Saussurea glanduligera Sch.Bip. ex Hook.f., 371 1881. (syn: Saussurea glanduligera var. glanduligera ; Saussurea glanduligera var. major Hook.f.);
Ladakh flora 15, up. id pl : 4 posts by 3 authors. Attachments (3)
Location -on the way getting down from Kongmarula to Shang-sumdo
at the height of appro 4700 mtr. on 7th August 16.
id of the plant pl.
I think this Saussurea glanduligera– the location and altitude fit.
Stewart records it from Leh-Lamayuru, Taklung La, Tsakzhun Tso, below Gya, Lahul and Tibet @ 3900-5700m
Dickore & Klimes list this species from Ladakh.
‘Flora of Lahaul-Spiti’ have it as rare but that is probably not the case; don’t expect the authors spent too much time at the highest elevations in the region.
I repeat that Saussurea is not any easy genus with much confusion between certain species incl. S.gossypiphora. The authors of the above work claim, falsely, that S.gossypiphora grows on Rohtang Pass (which is not part of Lahoul, at least not the south-facing/wetter parts) whereas I have seen S.simpsoniana there; they do not mention this species.
May I draw the attention of those interested in this genus to ‘Taxonomic studies on Saussurea de Candolle… in the Hengduan Mountains,
China. In ‘An annotated list of recently collected specimens’ by Fujikawa, Boufford, Ohba, Sun & Wu published in the ‘Newsletter of Himalayan Botany’ No. 39 ( Feb 2007) – by The Society of Himalayan Botany, Tokyo.
The authors state that this is another highly diversified genus with more than 100 (of a total of c. 300) species occurring within the Hengduan region! Please note I do not consider the mountains of SW China to be part of the Himalaya proper. So we must be grateful that a mere 19 have been recorded from Ladakh to-date….. (though I am uncertain about the correct identification of 2 or 3 of them).
Studies culminated in Lipschitz’s monograph on the genus in 1979. Several Chinese botanists have also studied the genus. Despite this history of study, the species of Saussurea are still, because of the paucity of specimens from throughout the entire range of distribution, unsatisfactorily known in many respects, especially in their ecology and morphology. There have been few detailed comparative taxonomic studies and relatively little field work in the regions where the genus reaches its greatest diversity and complexity. The same applies to Saussurea in the Western Himalaya.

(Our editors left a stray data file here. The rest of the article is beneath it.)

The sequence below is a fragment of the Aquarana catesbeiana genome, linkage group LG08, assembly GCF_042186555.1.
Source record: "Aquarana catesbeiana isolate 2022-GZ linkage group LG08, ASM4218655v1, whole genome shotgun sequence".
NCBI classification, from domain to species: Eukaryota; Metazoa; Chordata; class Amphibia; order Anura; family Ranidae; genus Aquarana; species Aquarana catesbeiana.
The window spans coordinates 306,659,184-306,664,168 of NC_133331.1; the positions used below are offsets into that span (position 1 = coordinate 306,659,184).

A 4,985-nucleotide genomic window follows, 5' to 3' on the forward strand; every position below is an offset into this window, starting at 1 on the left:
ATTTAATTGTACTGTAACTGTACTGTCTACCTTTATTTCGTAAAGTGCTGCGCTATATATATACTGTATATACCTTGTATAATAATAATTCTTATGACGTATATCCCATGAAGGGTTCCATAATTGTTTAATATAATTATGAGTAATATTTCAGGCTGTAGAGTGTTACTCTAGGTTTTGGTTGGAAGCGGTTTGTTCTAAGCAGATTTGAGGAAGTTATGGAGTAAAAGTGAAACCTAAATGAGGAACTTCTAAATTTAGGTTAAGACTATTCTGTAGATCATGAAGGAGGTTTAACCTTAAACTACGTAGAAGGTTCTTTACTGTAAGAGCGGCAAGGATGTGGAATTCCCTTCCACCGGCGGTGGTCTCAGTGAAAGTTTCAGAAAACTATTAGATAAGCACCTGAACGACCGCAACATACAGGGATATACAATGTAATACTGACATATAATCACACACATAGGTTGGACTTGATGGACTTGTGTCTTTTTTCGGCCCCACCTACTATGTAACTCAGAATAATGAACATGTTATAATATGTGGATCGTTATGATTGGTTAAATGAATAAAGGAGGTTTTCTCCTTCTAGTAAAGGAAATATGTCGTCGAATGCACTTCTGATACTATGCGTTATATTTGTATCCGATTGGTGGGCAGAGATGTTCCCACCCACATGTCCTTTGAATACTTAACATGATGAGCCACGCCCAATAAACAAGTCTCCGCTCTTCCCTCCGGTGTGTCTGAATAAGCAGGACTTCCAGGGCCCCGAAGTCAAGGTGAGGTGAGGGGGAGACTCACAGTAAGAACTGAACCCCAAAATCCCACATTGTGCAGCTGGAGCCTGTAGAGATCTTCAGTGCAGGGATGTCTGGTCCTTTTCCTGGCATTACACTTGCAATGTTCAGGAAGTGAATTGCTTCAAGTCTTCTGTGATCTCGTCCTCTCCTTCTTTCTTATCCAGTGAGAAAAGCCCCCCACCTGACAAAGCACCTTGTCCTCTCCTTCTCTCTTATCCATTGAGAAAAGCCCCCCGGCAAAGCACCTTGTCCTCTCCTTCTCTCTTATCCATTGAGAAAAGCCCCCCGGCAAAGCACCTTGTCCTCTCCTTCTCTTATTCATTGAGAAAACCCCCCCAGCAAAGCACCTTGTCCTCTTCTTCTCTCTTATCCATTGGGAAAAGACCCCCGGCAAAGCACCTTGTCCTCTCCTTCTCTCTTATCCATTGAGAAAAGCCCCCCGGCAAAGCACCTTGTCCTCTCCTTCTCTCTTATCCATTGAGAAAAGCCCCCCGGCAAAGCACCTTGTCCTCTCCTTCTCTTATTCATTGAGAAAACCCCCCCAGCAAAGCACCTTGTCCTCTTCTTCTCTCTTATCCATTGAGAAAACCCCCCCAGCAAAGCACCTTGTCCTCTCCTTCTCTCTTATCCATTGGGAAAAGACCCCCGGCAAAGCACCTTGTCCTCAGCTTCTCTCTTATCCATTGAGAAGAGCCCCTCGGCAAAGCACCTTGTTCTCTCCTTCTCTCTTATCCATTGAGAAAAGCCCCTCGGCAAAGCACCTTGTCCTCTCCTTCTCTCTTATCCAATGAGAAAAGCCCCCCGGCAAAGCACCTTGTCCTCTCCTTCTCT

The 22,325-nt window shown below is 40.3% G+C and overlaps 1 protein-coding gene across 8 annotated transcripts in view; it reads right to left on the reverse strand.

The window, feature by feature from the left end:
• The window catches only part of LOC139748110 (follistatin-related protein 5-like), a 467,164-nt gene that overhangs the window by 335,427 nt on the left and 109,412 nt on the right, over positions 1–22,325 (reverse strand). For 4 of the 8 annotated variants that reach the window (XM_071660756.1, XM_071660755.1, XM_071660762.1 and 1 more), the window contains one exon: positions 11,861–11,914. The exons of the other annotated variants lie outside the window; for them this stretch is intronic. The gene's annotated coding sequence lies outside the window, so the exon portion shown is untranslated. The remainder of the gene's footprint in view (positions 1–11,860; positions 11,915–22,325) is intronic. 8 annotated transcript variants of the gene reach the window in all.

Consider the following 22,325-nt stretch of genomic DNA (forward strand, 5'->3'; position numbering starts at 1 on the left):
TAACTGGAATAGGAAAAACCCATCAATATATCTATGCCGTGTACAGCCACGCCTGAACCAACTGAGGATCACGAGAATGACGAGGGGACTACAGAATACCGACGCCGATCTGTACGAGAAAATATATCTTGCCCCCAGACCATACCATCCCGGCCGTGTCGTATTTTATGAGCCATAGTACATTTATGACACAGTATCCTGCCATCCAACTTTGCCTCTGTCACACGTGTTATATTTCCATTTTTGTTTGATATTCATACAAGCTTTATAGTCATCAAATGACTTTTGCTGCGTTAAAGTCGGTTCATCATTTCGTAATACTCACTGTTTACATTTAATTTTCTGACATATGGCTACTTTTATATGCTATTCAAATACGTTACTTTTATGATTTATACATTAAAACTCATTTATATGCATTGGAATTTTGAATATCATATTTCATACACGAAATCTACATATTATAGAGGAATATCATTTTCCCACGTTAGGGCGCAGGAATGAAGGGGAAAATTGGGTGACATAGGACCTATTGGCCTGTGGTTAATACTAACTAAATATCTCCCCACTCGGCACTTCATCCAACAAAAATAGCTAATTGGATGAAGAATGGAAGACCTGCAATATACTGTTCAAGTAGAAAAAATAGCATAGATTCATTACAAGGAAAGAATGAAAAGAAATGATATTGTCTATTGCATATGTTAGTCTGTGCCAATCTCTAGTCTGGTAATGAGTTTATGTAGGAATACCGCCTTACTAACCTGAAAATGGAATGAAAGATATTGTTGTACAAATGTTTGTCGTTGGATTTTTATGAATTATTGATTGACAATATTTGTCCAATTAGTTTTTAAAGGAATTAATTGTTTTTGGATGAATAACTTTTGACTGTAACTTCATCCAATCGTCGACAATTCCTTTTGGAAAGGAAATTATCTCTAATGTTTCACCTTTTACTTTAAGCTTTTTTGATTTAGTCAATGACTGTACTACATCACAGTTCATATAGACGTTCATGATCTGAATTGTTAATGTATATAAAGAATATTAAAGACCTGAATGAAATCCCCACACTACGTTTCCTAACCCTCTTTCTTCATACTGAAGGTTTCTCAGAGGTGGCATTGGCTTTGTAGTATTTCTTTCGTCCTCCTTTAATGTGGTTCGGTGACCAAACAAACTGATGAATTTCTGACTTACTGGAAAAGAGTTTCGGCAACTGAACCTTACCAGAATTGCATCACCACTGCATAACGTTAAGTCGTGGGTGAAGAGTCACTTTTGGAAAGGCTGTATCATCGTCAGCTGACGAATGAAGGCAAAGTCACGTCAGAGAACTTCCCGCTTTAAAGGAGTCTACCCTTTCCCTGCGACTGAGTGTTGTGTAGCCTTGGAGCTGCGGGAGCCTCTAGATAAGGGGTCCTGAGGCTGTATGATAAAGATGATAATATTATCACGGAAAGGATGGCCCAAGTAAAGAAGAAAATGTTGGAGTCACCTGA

During field expeditions from 1996-2005, many new herbarium specimens and considerable material in silica gel for molecular studies were gathered. Ecological observations were carefully recorded and detailed notes made of each location. This information will be particularly valuable for further systematic analysis and for floristic studies for a part of the world that has until now been so poorly explored and remains so poorly known.
Future proper botanical exploration of Ladakh and all of NW Himalaya should aspire to and match such quality- only then can its flora begin to be known to International standards. The late Leos Klimes and colleagues have been undertaking ecological studies to a high standard in Ladakh in recent times – their excellent efforts should be acknowledged, at times reaching the very highest limits of flowering plant growth (undertaking in-depth studies at 5000m+ even to 5850m) and not with the benefit of a vehicle which allows others to reach Khardung La and similar high passes thanks to ‘road’ construction by the Indian Army). Few botanists have ever ventured up to such places (including myself). Operating methodically at such altitudes is demanding, to say the least. I know one European ecologist who surveyed at 6000m or so coping with being literally being sick every morning when at such heights. We all should admire such dedication!
The article covers several Saussurea species recorded in Ladakh- there are B&W photos of herbarium sheets.